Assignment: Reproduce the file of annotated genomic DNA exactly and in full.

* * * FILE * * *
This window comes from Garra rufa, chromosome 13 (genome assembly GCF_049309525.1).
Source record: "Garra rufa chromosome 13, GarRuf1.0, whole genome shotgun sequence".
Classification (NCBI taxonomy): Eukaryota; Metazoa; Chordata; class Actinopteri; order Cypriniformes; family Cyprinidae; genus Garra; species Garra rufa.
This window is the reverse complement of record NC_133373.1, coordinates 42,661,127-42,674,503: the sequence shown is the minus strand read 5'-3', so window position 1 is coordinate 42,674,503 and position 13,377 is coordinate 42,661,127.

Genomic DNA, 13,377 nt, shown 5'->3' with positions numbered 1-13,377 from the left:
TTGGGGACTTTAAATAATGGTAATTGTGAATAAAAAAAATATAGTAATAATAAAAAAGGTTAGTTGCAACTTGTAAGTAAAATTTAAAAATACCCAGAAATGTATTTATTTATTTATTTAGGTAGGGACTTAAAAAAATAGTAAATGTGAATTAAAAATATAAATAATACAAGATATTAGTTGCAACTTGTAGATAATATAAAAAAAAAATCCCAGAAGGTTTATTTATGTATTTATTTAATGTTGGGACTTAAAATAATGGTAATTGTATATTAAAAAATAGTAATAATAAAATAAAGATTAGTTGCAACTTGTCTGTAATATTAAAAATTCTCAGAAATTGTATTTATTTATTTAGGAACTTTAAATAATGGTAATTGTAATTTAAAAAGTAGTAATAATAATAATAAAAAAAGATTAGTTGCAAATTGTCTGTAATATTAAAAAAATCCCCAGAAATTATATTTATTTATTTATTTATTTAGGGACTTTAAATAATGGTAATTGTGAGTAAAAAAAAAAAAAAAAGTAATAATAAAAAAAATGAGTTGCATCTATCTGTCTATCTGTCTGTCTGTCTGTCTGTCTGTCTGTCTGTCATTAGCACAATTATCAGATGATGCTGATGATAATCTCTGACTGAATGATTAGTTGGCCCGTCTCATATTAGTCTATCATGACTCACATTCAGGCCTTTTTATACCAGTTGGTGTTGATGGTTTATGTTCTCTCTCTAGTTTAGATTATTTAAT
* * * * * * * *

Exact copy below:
This window comes from Garra rufa, chromosome 13 (genome assembly GCF_049309525.1).
Source record: "Garra rufa chromosome 13, GarRuf1.0, whole genome shotgun sequence".
Classification (NCBI taxonomy): Eukaryota; Metazoa; Chordata; class Actinopteri; order Cypriniformes; family Cyprinidae; genus Garra; species Garra rufa.
This window is the reverse complement of record NC_133373.1, coordinates 42,661,127-42,674,503: the sequence shown is the minus strand read 5'-3', so window position 1 is coordinate 42,674,503 and position 13,377 is coordinate 42,661,127.

Genomic DNA, 13,377 nt, shown 5'->3' with positions numbered 1-13,377 from the left:
TTGGGGACTTTAAATAATGGTAATTGTGAATAAAAAAAATATAGTAATAATAAAAAAGGTTAGTTGCAACTTGTAAGTAAAATTTAAAAATACCCAGAAATGTATTTATTTATTTATTTAGGTAGGGACTTAAAAAAATAGTAAATGTGAATTAAAAATATAAATAATACAAGATATTAGTTGCAACTTGTAGATAATATAAAAAAAAAATCCCAGAAGGTTTATTTATGTATTTATTTAATGTTGGGACTTAAAATAATGGTAATTGTATATTAAAAAATAGTAATAATAAAATAAAGATTAGTTGCAACTTGTCTGTAATATTAAAAATTCTCAGAAATTGTATTTATTTATTTAGGAACTTTAAATAATGGTAATTGTAATTTAAAAAGTAGTAATAATAATAATAAAAAAAGATTAGTTGCAAATTGTCTGTAATATTAAAAAAATCCCCAGAAATTATATTTATTTATTTATTTATTTAGGGACTTTAAATAATGGTAATTGTGAGTAAAAAAAAAAAAAAAAGTAATAATAAAAAAAATGAGTTGCATCTATCTGTCTATCTGTCTGTCTGTCTGTCTGTCTGTCTGTCTGTCATTAGCACAATTATCAGATGATGCTGATGATAATCTCTGACTGAATGATTAGTTGGCCCGTCTCATATTAGTCTATCATGACTCACATTCAGGCCTTTTTATACCAGTTGGTGTTGATGGTTTATGTTCTCTCTCTAGTTTAGATTATTTAAT